George Orwell was more right than he knew….
Congress passed a law – by unanimous consent in the Senate and by a suspension of rules in the House – to permit the Federal government to arbitrarily arrest and imprison for up to ten years members of the serf class (formerly known as “American citizens”) whose presence annoys or offends specally designated members of the elite and foreign dignitaries. A list that will no doubt expand greatly in future legislation to include very “special” private citizens.
Think about that, future “Joe the Plumbers” or Cindy Sheehans, before you ask an impertinent question of your betters or wave your handmade cardboard sign. Is ten seconds of glory on your local ABC affiliate news at 5 o’clock worth that felony arrest record and federally funded anal exam?
No? Then kindly shut your mouth, sir. Learn your place.
Two nebbish Representatives, one Republican and one Democrat, distinguished only by their lack of legislative or political importance, sponsored the bill on behalf of the big boys who fast-tracked it under the radar (they learned from the SOPA debacle). Forget ideology or boasts about carrying a copy of the Constitution in the breast pocket of their suit, whether you are in an archconservative Congressional district or an ultraliberal one, almost every member of Congress voted “aye” to trash multiple amendments in the Bill of Rights.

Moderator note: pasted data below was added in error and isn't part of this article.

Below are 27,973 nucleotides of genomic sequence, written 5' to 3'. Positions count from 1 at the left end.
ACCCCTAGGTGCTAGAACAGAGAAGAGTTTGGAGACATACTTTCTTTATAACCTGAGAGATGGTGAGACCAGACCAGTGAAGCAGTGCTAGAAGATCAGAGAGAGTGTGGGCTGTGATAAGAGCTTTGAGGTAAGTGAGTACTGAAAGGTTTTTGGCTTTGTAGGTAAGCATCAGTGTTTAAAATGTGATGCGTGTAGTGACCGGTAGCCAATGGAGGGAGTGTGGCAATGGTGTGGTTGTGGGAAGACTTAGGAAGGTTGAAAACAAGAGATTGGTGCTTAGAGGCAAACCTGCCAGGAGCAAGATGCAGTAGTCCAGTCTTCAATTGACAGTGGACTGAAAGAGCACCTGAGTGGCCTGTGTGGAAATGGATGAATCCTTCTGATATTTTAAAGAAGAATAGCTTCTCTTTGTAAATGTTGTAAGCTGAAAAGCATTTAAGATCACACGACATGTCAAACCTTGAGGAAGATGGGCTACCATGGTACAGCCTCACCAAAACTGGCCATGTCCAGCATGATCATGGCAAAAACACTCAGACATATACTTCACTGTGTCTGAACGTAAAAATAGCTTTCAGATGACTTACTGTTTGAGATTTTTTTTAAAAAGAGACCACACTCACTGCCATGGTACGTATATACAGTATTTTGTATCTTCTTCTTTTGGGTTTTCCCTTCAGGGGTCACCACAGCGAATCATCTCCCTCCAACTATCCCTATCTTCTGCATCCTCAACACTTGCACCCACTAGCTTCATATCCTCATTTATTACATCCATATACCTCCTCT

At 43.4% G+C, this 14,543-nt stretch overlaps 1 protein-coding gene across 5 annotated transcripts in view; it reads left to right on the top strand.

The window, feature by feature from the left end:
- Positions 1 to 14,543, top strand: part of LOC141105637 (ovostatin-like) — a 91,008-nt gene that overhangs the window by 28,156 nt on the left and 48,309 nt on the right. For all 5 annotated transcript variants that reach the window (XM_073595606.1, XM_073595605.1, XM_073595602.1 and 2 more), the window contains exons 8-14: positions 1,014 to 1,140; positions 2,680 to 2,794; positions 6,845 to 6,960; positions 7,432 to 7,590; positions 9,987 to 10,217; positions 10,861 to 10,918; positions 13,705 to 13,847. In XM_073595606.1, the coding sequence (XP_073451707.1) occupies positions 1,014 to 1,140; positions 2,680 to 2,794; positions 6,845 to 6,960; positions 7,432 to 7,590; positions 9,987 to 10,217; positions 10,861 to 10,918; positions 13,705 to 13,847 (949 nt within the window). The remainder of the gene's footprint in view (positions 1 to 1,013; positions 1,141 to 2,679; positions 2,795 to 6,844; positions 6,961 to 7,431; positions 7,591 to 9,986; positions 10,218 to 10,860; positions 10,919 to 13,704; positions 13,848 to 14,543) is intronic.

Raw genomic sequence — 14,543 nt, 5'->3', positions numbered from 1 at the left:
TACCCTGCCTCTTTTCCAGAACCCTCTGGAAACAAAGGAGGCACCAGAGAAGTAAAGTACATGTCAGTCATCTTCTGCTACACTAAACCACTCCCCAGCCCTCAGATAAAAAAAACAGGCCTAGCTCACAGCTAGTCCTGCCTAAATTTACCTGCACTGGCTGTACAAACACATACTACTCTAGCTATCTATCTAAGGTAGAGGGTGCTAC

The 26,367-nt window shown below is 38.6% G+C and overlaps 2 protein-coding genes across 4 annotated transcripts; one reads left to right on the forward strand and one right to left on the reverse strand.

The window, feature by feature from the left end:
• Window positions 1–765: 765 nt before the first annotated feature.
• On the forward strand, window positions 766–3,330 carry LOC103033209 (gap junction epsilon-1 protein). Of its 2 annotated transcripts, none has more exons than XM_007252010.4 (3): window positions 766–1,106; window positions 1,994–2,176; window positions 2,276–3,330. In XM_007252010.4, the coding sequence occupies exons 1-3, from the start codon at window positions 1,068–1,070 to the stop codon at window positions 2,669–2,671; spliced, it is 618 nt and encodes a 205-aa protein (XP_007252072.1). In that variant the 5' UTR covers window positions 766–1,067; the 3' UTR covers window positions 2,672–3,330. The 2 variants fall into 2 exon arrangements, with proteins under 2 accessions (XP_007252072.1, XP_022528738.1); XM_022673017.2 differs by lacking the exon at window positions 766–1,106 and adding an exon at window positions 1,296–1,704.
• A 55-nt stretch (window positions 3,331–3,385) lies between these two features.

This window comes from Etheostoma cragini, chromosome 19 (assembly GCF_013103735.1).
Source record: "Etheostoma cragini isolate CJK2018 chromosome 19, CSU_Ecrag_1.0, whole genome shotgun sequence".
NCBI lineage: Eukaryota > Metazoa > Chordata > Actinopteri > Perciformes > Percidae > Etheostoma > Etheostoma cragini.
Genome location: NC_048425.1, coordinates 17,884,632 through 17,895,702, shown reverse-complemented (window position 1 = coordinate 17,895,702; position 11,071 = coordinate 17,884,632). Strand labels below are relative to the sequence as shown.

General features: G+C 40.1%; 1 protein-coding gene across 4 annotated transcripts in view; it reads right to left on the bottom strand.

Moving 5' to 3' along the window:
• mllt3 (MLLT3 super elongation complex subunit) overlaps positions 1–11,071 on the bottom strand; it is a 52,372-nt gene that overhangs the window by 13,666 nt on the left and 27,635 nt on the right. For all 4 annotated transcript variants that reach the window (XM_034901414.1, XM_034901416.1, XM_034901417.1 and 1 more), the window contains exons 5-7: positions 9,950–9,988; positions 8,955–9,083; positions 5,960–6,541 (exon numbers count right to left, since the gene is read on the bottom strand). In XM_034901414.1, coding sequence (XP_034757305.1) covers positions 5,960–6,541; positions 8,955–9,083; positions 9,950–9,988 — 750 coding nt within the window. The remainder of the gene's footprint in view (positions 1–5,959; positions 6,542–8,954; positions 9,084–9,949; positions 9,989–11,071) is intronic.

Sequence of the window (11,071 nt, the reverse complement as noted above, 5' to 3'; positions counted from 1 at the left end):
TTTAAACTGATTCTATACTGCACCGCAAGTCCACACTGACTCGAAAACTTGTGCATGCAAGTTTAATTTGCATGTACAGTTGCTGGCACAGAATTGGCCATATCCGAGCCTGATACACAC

Almost every one.
This is an accelerating trend in recent years and in particular, a bipartisan theme of the 112th Congress, which views Constitutional rights of nobodies as an anachronistic hindrance to the interests (or convenience) of their powerful and wealthy political supporters. Our elected officials and their backers increasingly share an oligarchic class interest that in important matters, trumps the Kabuki partisanship of FOXnews and MSNBC and inculcates a technocratic admiration for the “efficiency” of select police states.
It is from this demographic-cultural root of incestuous corruption that our creeping – and increasingly creepy – manifestations of authoritarianism in American life springs. The SOPA/PIPA internet censorship bills, naked scanners at airports, Stasi-like expansion of expensively wasteful TSA security theater, proposed 24/7 monitoring of every American’s online activities, migration of police powers to unaccountable private firms, replacement of elected municipal governments with “emergency managers” (favoring financiers over taxpayers), Federal agencies monitoring political critics , the Department of Justice retro-legalizing corporate racketeering, fraud, perjury and conspiracy on a national scale, plus other infringements of liberty or gross corruption that I could list, ad nauseum.